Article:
St. Charles Public Works Department, City of St. Charles, Mo.
Service area: 20 square miles
No. employees: 109
Annual budget: $34 million (operating and capital)
Services: Streets, Storm Water, Traffic Signals, Wastewater, Water, Engineering (construction & design), Fleet & Transit
Approximate cost: $1,500 (spread throughout operating budget)
Five tips from St. Charles Public Works Department
1. Plan as early as possible.
2. Get the word out well in advance and consistently publicize the event. National Public Works Week is toward the end of the school year, when it’s easier for students and school administrators to lose focus.
3. Have plenty of ear plugs on hand for ear protection from the many horns being blown throughout the day.
4. Involve employees; they must be the ones on the ground planning and running the event.
5. Invite people and feed them. Have food/drinks available to get people to come. Invite mayor/councilmembers.
Since 2003, St. Charles Public Works Department employees have annually recognized NPWW with a one-day event interacting with hundreds of children and adults at the Missouri city’s Mueller Road Soccer Park After demonstrating various pieces of equipment, they help kids up into the driver’s seat.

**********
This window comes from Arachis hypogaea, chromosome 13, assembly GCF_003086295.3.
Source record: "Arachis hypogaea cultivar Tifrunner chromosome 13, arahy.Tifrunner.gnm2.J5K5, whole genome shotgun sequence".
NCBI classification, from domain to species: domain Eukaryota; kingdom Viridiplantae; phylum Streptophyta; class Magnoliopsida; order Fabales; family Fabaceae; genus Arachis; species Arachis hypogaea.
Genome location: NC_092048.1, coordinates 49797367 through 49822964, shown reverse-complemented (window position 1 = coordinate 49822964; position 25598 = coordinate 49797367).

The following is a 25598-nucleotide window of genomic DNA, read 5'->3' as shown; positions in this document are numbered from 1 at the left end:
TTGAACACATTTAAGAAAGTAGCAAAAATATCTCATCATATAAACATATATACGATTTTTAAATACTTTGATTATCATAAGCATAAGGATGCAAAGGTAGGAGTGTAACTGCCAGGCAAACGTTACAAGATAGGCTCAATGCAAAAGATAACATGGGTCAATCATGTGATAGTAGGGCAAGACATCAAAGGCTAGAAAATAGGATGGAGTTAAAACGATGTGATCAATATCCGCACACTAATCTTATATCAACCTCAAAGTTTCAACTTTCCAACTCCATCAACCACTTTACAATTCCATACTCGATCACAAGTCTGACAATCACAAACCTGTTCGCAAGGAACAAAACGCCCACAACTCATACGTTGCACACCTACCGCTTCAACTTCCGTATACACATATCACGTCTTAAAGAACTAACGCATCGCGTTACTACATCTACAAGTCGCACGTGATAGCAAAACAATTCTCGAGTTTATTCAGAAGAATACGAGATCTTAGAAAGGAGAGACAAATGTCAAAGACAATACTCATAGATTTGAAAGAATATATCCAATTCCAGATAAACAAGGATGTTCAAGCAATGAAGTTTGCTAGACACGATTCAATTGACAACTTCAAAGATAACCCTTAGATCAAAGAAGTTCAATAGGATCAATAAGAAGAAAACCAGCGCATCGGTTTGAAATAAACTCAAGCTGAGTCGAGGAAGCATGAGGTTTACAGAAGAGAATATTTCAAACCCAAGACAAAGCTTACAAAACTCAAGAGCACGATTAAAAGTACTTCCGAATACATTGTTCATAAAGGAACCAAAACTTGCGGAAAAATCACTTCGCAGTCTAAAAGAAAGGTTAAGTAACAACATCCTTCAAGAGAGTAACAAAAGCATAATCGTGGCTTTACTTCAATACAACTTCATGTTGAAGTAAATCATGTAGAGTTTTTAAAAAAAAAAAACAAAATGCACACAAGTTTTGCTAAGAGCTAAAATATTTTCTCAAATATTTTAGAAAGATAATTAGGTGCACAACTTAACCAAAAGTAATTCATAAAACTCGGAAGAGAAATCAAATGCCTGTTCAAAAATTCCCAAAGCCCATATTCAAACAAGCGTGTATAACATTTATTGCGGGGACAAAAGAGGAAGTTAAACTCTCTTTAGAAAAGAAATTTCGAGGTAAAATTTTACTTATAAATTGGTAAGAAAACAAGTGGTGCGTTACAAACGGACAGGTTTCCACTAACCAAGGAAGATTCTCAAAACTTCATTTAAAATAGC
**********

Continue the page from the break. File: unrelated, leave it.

Equipment trading cards,the brainchild of Public Works employees,are a perennial favorite. A picture is taken of the equipment/vehicle and sent to vendors for trading cards to get printed.
“Every year we add a new card,” says Director of Public Works Debra Aylsworth. “They have a photo of a piece of equipment and have a brief description on the back. The kids absolutely love collecting them.”
St. Charles Public Works Day also includes an art project. Dennis Boswell, retired streets superintendent, painted SpongeBob SquarePants on one snow plow blade, and graciously comes back each year to do touchups. Teams of children write their name on two others. The blades are used that winter, and then painted over again for the next year.
No need to worry about kids getting behind the wheel of a piece of equipment, as no one is let in unaccompanied. Employees from all Public Works divisions sign up for the equipment station they’d like to manage for the day. They also built stairs to make it easier for the children to climb up and down and in and out without injury.
Aylsworth got the idea for the event after she and the former director of public works attended an educational session on public relations at the APWA’s 2001 Congress and Exposition. The focus was how to spread the word about the value and service public works provides, so they decided to start this annual event.
To plan Public Works Day, a committee of 10 to 12 meets from January to March. Employees spend the afternoon on Thursday cleaning equipment and making final preparations for Friday. Then on Friday, from 8 a.m. until 3 p.m., 100 employees participate,unless, of course, there’s an emergency.
Since it’s a small cost with a big return, the event hasn’t been subject to cutbacks.